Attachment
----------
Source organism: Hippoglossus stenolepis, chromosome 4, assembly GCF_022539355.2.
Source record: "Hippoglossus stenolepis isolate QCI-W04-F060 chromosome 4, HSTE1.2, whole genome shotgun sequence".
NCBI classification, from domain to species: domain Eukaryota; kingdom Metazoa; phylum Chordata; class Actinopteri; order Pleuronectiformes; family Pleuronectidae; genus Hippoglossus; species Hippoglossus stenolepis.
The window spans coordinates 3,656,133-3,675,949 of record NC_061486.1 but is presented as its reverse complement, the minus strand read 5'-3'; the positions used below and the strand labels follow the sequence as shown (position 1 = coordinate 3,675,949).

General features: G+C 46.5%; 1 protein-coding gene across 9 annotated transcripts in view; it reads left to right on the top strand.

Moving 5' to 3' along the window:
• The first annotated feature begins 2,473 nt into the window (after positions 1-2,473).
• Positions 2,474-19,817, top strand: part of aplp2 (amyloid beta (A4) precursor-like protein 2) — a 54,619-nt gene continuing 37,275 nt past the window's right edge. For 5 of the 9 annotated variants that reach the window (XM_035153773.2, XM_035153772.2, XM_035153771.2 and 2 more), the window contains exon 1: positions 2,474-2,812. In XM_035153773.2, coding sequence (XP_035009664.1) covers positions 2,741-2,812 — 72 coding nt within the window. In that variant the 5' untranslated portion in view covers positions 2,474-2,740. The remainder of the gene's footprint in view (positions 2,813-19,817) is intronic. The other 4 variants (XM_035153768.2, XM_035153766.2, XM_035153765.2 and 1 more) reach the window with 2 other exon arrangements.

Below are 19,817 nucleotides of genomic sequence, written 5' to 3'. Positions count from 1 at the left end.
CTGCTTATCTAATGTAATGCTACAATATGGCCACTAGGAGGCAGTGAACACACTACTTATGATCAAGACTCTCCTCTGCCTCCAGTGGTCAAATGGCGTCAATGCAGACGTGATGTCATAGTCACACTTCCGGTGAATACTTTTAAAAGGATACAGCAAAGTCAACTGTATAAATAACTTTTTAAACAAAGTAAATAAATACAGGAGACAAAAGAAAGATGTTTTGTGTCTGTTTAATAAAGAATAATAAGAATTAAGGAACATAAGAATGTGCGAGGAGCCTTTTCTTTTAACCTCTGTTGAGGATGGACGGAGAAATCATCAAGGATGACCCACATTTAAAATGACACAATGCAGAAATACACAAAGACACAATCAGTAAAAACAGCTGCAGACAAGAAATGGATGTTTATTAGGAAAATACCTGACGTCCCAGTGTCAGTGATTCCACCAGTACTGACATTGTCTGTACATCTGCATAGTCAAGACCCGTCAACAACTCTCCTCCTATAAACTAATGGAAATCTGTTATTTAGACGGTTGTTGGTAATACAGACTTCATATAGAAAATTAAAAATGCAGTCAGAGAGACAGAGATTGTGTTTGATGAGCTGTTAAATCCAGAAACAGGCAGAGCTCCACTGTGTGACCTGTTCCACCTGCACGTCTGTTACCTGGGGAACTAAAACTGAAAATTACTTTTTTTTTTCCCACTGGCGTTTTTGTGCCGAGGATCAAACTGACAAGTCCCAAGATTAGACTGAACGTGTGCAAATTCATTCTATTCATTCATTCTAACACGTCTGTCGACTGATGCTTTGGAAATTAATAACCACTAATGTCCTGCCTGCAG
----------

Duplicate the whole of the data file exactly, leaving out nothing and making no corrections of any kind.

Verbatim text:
Source organism: Hippoglossus stenolepis, chromosome 4, assembly GCF_022539355.2.
Source record: "Hippoglossus stenolepis isolate QCI-W04-F060 chromosome 4, HSTE1.2, whole genome shotgun sequence".
NCBI classification, from domain to species: domain Eukaryota; kingdom Metazoa; phylum Chordata; class Actinopteri; order Pleuronectiformes; family Pleuronectidae; genus Hippoglossus; species Hippoglossus stenolepis.
The window spans coordinates 3,656,133-3,675,949 of record NC_061486.1 but is presented as its reverse complement, the minus strand read 5'-3'; the positions used below and the strand labels follow the sequence as shown (position 1 = coordinate 3,675,949).

General features: G+C 46.5%; 1 protein-coding gene across 9 annotated transcripts in view; it reads left to right on the top strand.

Moving 5' to 3' along the window:
• The first annotated feature begins 2,473 nt into the window (after positions 1-2,473).
• Positions 2,474-19,817, top strand: part of aplp2 (amyloid beta (A4) precursor-like protein 2) — a 54,619-nt gene continuing 37,275 nt past the window's right edge. For 5 of the 9 annotated variants that reach the window (XM_035153773.2, XM_035153772.2, XM_035153771.2 and 2 more), the window contains exon 1: positions 2,474-2,812. In XM_035153773.2, coding sequence (XP_035009664.1) covers positions 2,741-2,812 — 72 coding nt within the window. In that variant the 5' untranslated portion in view covers positions 2,474-2,740. The remainder of the gene's footprint in view (positions 2,813-19,817) is intronic. The other 4 variants (XM_035153768.2, XM_035153766.2, XM_035153765.2 and 1 more) reach the window with 2 other exon arrangements.

Below are 19,817 nucleotides of genomic sequence, written 5' to 3'. Positions count from 1 at the left end.
CTGCTTATCTAATGTAATGCTACAATATGGCCACTAGGAGGCAGTGAACACACTACTTATGATCAAGACTCTCCTCTGCCTCCAGTGGTCAAATGGCGTCAATGCAGACGTGATGTCATAGTCACACTTCCGGTGAATACTTTTAAAAGGATACAGCAAAGTCAACTGTATAAATAACTTTTTAAACAAAGTAAATAAATACAGGAGACAAAAGAAAGATGTTTTGTGTCTGTTTAATAAAGAATAATAAGAATTAAGGAACATAAGAATGTGCGAGGAGCCTTTTCTTTTAACCTCTGTTGAGGATGGACGGAGAAATCATCAAGGATGACCCACATTTAAAATGACACAATGCAGAAATACACAAAGACACAATCAGTAAAAACAGCTGCAGACAAGAAATGGATGTTTATTAGGAAAATACCTGACGTCCCAGTGTCAGTGATTCCACCAGTACTGACATTGTCTGTACATCTGCATAGTCAAGACCCGTCAACAACTCTCCTCCTATAAACTAATGGAAATCTGTTATTTAGACGGTTGTTGGTAATACAGACTTCATATAGAAAATTAAAAATGCAGTCAGAGAGACAGAGATTGTGTTTGATGAGCTGTTAAATCCAGAAACAGGCAGAGCTCCACTGTGTGACCTGTTCCACCTGCACGTCTGTTACCTGGGGAACTAAAACTGAAAATTACTTTTTTTTTTCCCACTGGCGTTTTTGTGCCGAGGATCAAACTGACAAGTCCCAAGATTAGACTGAACGTGTGCAAATTCATTCTATTCATTCATTCTAACACGTCTGTCGACTGATGCTTTGGAAATTAATAACCACTAATGTCCTGCCTGCAG